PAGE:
Sep 19, 2010

Charles Taylor on Irreducibly Social Goods

Charles Taylor has a neat essay called "Irreducibly Social Goods." [1] He wants to know whether there are any irreducibly social goods, i.e. social goods (e.g. friendship) that cannot be decomposed into what's good for individuals. His argument that there are appeals to Wittgensteinian considerations about the 'background,' the implicit array of meanings that makes possible our language practices. For Taylor, I can think of myself as sophisticated, whereas that thought simply isn't available to medieval samurai, due to deep differences in our cultural backgrounds. Without a background of the relevant sort, certain thoughts are impossible. The same holds for values. On Taylor's view, being in a certain culture makes it possible for certain things to be values. Sophistication can be a value for us, though it can't be for the samurai, according to Taylor.

Taylor then wants to apply this Wittgensteinian point about values to the question of irreducible social goods. The argument goes like this. Suppose a culture makes possible certain individual goods. It will follow, all else equal, that the culture that makes those goods possible is a good. But what kind of good is it? It is closely linked to various individual goods, as we've seen. But this linkage isn't causal; the culture isn't one among many things that could have brought it about that the individual goods exist. Rather, those goods are unintelligible apart from the culture. Because of this intricate connection between the culture and the goods it makes intelligible, Taylor thinks that the culture is an intrinsic, rather than merely instrumental, good. Further, the culture is an irreducibly social good, because there is in principle no way to make a value intelligible just to some individuals in the culture and not to others. (Cf. Wittgenstein's rejection of private language.)

This is an intriguing argument, but I don't think it quite works. For one thing, why should it be that whatever makes it possible for something to be understood as a good is itself a good? As far as I can tell, Taylor doesn't answer this question, and it's certainly not obvious why we would want to answer in the affirmative. It's not clear that it's relevant, for example, whether the making possible is merely causal or not.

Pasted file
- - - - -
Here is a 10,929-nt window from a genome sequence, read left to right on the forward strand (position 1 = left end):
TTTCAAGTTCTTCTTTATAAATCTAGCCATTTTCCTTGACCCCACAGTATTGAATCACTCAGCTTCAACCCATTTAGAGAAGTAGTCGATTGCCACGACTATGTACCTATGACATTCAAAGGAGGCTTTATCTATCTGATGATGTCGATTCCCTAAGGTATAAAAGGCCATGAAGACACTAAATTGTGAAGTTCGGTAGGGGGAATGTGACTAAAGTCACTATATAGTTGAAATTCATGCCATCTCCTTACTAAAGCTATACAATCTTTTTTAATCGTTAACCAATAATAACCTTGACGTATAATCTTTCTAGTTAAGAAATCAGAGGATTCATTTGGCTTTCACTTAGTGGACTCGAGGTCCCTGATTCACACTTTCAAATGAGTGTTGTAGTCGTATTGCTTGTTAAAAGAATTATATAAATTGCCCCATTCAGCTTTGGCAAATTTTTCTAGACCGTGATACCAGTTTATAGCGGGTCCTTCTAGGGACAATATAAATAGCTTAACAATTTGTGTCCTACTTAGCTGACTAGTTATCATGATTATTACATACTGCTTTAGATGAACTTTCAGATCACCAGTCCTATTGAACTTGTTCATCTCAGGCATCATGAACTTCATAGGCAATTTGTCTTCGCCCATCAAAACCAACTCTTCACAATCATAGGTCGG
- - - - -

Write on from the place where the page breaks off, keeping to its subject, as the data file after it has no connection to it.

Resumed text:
Another worry is that Taylor's argument equivocates about the concept of cultural background. We can agree, for the sake of argument, that the connection between there being a cultural background at all and there being values at all is essential, in a non-causal sense; but it doesn't follow that the connection between any particular cultural backgrounds and the particular values it makes possible is also a non-causal connection. For presumably any number of different cultures can provide a background against which the values that are intelligible in our culture would also be intelligible. We need a way to individuate cultural backgrounds to spell out this worry in detail, but it at least seems like there might be an equivocation here.

Taylor has a second argument later in the article, but it's geared toward a somewhat different set of social goods. So, it's pretty important for his overall purpose whether this argument in fact succeeds.

[1] Reprinted in Charles Taylor, Philosophical Arguments.

Cheating and Deception in Sports

This is like picking low-hanging fruit, of course, but I can't help commenting on this piece by Bruce Weber in the Saturday NYT concerning cheating in sports. Apparently Yankees shortstop Derek Jeter faked getting hit by a pitch. Though the ball only impacted the bottom of his bat, he dramatically acted as if the ball hit his hand. Bruce Weber wants to argue that it's puritanical to find something objectionable, morally or otherwise, about Jeter's histrionics; unfortunately he strikes out when it comes to giving good reasons for his view.